Tax Reform Guidance
Clayton and Bricker also discussed how companies have been providing other disclosures, including how they responded to the SEC’s Staff Accounting Bulletin No. 118, which came out shortly after the Tax Cuts and Jobs Act passed last December. It offered guidance on how companies could account for income taxes after the far-reaching changes in the corporate tax code under the legislation.
“For many of you, you understand related to the timely disclosure of information about income taxes, particularly where income tax law had changed days before many companies were closing their books,” said Bricker. “So the way we thought through that circumstance was balancing how to get timely information to the marketplace consistent with the normal reporting cycle, but also to reflect the practicability of getting the change in tax law digested into the accounting records. So I think the approach they landed on was one of letting management describe to the marketplace where they are.”
Clayton praised the work of the SEC’s Office of the Chief Accountant and the Division of Corporation Finance in releasing the guidance on the new tax law. “It happened right near the end of the year, and they came out with guidance very quickly, and the guidance had this very practical element to it,” he said. “It was ‘OK, you know the rules, you know the calculations are going to be difficult, but we expect you to do what you can reasonably do in the time allotted for it, and inform us along the way of how you’re looking at it.’ That’s pretty simple, but it took a lot of engagement, a lot of foresight and many times at the commission you measure success by the number of complaints. We haven’t received any complaints from the investment community, the preparer community or the audit community, so my hat is off to our chief accountant and his team and the head of the Division of Corporation Finance and his team did a terrific job on this.”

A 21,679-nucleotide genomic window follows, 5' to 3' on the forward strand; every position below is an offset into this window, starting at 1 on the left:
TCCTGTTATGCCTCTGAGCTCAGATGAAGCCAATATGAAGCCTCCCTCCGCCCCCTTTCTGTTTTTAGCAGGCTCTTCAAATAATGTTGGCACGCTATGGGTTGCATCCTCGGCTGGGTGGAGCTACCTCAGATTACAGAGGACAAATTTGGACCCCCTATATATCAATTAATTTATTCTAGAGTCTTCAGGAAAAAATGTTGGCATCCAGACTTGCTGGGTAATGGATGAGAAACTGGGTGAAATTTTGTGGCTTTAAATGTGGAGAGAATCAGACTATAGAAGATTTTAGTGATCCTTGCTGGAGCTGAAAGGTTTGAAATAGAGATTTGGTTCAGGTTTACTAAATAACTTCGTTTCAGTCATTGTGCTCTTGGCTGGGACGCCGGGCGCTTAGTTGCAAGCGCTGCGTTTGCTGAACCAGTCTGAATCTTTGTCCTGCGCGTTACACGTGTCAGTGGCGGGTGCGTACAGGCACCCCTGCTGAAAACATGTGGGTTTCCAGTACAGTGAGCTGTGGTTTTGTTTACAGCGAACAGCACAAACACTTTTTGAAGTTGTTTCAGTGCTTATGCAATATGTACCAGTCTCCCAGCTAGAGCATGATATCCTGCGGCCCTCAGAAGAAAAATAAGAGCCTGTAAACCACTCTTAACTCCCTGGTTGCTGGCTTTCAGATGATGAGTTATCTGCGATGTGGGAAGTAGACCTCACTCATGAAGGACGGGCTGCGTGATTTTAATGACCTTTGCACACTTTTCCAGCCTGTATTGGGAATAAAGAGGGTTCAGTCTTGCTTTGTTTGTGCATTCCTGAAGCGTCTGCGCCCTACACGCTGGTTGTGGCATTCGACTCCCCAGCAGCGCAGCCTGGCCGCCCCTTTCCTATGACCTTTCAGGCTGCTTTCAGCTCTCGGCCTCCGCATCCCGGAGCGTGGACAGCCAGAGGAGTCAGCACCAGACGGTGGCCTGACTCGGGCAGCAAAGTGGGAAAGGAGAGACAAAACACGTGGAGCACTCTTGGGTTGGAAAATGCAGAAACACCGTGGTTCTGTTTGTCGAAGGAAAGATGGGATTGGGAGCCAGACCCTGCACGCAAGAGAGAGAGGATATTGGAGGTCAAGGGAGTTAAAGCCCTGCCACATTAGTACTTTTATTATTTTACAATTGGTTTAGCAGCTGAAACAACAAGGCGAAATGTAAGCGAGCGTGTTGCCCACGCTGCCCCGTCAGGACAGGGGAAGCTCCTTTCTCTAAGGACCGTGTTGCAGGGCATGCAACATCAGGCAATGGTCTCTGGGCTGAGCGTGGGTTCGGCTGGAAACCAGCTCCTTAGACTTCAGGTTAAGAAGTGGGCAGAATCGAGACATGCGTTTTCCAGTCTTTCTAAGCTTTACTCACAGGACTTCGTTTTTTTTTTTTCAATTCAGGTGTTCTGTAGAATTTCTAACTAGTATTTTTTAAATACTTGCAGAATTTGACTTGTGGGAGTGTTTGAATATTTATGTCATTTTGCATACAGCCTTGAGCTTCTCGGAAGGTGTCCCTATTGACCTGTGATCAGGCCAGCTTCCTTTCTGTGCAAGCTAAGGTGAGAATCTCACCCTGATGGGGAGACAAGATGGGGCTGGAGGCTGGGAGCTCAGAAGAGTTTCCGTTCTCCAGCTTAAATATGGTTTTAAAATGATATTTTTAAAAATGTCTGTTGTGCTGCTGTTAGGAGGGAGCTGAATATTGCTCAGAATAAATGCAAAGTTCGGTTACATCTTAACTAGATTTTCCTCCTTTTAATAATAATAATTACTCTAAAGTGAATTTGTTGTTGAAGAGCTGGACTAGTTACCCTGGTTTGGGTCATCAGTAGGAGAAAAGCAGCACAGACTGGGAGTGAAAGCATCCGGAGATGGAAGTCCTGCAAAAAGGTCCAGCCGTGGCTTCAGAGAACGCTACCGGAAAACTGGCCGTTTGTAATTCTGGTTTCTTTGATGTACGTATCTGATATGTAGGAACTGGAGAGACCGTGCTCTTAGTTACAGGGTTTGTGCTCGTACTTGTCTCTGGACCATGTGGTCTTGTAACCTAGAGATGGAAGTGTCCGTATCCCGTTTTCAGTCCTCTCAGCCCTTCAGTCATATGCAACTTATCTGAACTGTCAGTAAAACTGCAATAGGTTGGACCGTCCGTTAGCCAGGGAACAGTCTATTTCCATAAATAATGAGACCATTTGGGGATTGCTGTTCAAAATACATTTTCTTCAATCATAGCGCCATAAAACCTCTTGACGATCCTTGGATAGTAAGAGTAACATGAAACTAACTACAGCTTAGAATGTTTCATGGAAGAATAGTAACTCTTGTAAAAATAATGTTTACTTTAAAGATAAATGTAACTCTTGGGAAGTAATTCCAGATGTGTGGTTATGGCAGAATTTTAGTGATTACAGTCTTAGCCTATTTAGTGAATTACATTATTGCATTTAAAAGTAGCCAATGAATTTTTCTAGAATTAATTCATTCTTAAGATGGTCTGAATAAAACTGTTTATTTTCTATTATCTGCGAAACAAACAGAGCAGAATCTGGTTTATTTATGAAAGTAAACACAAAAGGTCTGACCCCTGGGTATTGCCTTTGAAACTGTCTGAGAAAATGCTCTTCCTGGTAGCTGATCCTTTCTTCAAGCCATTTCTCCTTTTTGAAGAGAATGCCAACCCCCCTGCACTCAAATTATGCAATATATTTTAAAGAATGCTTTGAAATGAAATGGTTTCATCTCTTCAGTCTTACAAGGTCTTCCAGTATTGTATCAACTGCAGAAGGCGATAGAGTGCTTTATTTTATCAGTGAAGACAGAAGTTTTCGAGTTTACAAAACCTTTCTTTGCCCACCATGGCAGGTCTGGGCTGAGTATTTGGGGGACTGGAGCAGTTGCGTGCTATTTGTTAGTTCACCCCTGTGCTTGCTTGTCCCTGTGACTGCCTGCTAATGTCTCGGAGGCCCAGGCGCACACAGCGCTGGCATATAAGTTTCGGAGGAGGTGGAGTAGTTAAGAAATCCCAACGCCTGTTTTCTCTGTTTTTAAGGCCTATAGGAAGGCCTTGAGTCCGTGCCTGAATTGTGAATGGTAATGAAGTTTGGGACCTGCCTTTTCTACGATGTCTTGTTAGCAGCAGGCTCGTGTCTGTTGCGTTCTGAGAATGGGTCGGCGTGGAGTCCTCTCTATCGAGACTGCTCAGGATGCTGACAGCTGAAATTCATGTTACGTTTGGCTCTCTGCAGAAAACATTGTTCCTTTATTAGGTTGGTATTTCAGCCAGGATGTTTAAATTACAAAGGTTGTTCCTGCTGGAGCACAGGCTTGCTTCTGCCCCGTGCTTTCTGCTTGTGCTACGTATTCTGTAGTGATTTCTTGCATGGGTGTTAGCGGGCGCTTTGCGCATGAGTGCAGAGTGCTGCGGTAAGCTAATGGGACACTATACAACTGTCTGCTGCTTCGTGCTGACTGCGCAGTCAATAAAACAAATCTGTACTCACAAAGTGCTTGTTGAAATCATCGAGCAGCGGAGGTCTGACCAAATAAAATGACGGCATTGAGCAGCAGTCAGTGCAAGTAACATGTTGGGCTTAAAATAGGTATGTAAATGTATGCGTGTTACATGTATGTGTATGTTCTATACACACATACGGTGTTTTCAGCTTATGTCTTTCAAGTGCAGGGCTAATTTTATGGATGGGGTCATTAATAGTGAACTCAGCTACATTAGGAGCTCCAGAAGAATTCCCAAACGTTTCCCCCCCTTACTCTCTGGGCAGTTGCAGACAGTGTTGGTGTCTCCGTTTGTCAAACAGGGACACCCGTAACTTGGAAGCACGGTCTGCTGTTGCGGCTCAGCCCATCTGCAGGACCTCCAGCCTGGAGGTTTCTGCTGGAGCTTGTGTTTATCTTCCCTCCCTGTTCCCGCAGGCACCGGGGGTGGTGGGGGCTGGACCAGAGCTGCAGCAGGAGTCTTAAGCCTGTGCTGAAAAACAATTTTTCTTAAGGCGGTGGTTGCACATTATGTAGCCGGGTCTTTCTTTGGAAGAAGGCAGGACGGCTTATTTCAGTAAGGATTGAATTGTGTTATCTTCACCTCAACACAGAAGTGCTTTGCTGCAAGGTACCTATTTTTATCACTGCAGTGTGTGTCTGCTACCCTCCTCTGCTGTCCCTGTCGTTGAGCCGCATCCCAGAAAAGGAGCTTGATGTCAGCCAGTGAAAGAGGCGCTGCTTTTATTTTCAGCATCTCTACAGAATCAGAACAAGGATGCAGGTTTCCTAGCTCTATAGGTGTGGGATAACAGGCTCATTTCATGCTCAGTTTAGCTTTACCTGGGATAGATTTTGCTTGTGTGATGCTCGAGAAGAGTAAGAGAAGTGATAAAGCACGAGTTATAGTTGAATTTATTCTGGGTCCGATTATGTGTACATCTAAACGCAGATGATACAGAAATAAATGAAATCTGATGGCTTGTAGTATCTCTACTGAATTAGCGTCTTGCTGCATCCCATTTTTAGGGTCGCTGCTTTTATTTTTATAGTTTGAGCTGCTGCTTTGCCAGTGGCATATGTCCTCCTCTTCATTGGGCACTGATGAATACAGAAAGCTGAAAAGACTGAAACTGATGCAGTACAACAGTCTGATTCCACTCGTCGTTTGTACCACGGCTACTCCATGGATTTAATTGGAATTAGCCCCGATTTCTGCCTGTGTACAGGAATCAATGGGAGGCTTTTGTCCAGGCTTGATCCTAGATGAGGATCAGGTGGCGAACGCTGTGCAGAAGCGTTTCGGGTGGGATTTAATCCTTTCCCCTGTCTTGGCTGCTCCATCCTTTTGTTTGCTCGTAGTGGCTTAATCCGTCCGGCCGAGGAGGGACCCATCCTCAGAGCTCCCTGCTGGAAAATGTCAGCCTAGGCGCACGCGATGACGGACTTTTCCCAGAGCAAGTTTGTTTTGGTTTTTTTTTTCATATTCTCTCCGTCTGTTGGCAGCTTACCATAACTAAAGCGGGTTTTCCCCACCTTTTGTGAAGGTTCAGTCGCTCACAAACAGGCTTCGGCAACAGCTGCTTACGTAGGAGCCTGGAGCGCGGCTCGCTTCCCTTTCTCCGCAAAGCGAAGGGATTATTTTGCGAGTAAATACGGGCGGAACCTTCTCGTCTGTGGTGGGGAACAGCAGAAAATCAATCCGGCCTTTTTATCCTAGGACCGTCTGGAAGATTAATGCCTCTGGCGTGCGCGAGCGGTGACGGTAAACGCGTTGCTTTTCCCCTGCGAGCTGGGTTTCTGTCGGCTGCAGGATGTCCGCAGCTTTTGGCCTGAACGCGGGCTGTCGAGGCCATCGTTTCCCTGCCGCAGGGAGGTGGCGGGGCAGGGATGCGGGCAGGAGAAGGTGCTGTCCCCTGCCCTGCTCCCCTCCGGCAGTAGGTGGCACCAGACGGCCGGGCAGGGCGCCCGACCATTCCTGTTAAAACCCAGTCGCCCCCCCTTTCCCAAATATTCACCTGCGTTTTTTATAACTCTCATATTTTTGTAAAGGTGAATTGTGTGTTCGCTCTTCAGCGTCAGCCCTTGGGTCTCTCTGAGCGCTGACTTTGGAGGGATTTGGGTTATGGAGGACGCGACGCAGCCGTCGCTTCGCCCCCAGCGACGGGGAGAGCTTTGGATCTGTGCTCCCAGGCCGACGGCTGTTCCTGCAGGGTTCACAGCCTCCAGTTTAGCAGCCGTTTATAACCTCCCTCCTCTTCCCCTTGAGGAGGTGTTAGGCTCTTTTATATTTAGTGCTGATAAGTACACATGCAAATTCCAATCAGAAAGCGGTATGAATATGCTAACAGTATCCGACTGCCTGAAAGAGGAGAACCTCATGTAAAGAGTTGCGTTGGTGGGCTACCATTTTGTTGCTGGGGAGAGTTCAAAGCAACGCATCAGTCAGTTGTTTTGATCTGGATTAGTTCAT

Clayton and Bricker were asked whether similar staff accounting bulletins might be released by the SEC about other issues, and they cited Brexit as an important area for companies.
“One of the areas that probably doesn’t need a SAB 118, but does benefit from continued focus by this group is a topic like Brexit,” said Bricker. “For many of you, or many of your companies, you have activities with integrated supply chains, integrated financing around the globe, that all depend upon or are impacted by the negotiations between Britain and the EU. That’s an area where disclosure has come along, but I’ll say this year-end should deepen as you understand the connectedness of your businesses to those issues on things like the assumptions that go into asset valuations, the assumptions that go into income, the assumptions that even go into the basis of presentation, whether it’s a going concern basis or a liquidation basis, the assumptions that go into your financing, and the narratives that bring all of that together so that investors understand that circumstance and how companies are managing.”
Clayton believes companies should be providing more disclosure about their plans for Brexit, especially if there’s a “hard Brexit” in which the EU and the U.K. fail to come to terms on an agreement for a smooth transition.